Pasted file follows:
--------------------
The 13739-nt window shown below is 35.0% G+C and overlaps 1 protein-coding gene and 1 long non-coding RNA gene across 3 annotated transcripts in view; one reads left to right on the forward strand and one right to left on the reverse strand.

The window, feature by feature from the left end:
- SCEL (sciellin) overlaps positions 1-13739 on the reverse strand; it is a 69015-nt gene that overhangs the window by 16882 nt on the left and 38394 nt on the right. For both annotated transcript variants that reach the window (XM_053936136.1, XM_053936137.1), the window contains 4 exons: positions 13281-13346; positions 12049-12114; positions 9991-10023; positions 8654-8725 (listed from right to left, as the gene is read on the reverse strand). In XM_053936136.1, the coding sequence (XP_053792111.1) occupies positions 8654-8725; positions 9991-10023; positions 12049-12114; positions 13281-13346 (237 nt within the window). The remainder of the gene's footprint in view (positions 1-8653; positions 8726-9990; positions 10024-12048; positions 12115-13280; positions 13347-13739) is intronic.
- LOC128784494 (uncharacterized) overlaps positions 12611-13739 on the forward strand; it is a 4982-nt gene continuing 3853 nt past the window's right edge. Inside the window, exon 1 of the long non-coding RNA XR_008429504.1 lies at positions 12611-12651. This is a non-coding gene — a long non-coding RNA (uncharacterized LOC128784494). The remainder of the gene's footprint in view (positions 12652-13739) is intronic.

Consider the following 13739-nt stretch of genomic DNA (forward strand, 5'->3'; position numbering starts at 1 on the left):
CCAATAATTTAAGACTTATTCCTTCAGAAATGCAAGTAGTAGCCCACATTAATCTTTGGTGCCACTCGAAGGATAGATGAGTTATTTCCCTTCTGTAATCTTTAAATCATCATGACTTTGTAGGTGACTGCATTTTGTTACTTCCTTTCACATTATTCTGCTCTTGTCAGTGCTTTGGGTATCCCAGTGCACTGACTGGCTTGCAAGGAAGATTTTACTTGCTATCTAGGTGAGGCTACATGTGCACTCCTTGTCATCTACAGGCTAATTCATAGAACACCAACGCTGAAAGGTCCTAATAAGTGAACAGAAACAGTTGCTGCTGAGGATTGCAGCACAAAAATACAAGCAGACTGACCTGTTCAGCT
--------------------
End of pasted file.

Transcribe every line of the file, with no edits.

The 13739-nt window shown below is 35.0% G+C and overlaps 1 protein-coding gene and 1 long non-coding RNA gene across 3 annotated transcripts in view; one reads left to right on the forward strand and one right to left on the reverse strand.

The window, feature by feature from the left end:
- SCEL (sciellin) overlaps positions 1-13739 on the reverse strand; it is a 69015-nt gene that overhangs the window by 16882 nt on the left and 38394 nt on the right. For both annotated transcript variants that reach the window (XM_053936136.1, XM_053936137.1), the window contains 4 exons: positions 13281-13346; positions 12049-12114; positions 9991-10023; positions 8654-8725 (listed from right to left, as the gene is read on the reverse strand). In XM_053936136.1, the coding sequence (XP_053792111.1) occupies positions 8654-8725; positions 9991-10023; positions 12049-12114; positions 13281-13346 (237 nt within the window). The remainder of the gene's footprint in view (positions 1-8653; positions 8726-9990; positions 10024-12048; positions 12115-13280; positions 13347-13739) is intronic.
- LOC128784494 (uncharacterized) overlaps positions 12611-13739 on the forward strand; it is a 4982-nt gene continuing 3853 nt past the window's right edge. Inside the window, exon 1 of the long non-coding RNA XR_008429504.1 lies at positions 12611-12651. This is a non-coding gene — a long non-coding RNA (uncharacterized LOC128784494). The remainder of the gene's footprint in view (positions 12652-13739) is intronic.

Consider the following 13739-nt stretch of genomic DNA (forward strand, 5'->3'; position numbering starts at 1 on the left):
CCAATAATTTAAGACTTATTCCTTCAGAAATGCAAGTAGTAGCCCACATTAATCTTTGGTGCCACTCGAAGGATAGATGAGTTATTTCCCTTCTGTAATCTTTAAATCATCATGACTTTGTAGGTGACTGCATTTTGTTACTTCCTTTCACATTATTCTGCTCTTGTCAGTGCTTTGGGTATCCCAGTGCACTGACTGGCTTGCAAGGAAGATTTTACTTGCTATCTAGGTGAGGCTACATGTGCACTCCTTGTCATCTACAGGCTAATTCATAGAACACCAACGCTGAAAGGTCCTAATAAGTGAACAGAAACAGTTGCTGCTGAGGATTGCAGCACAAAAATACAAGCAGACTGACCTGTTCAGCT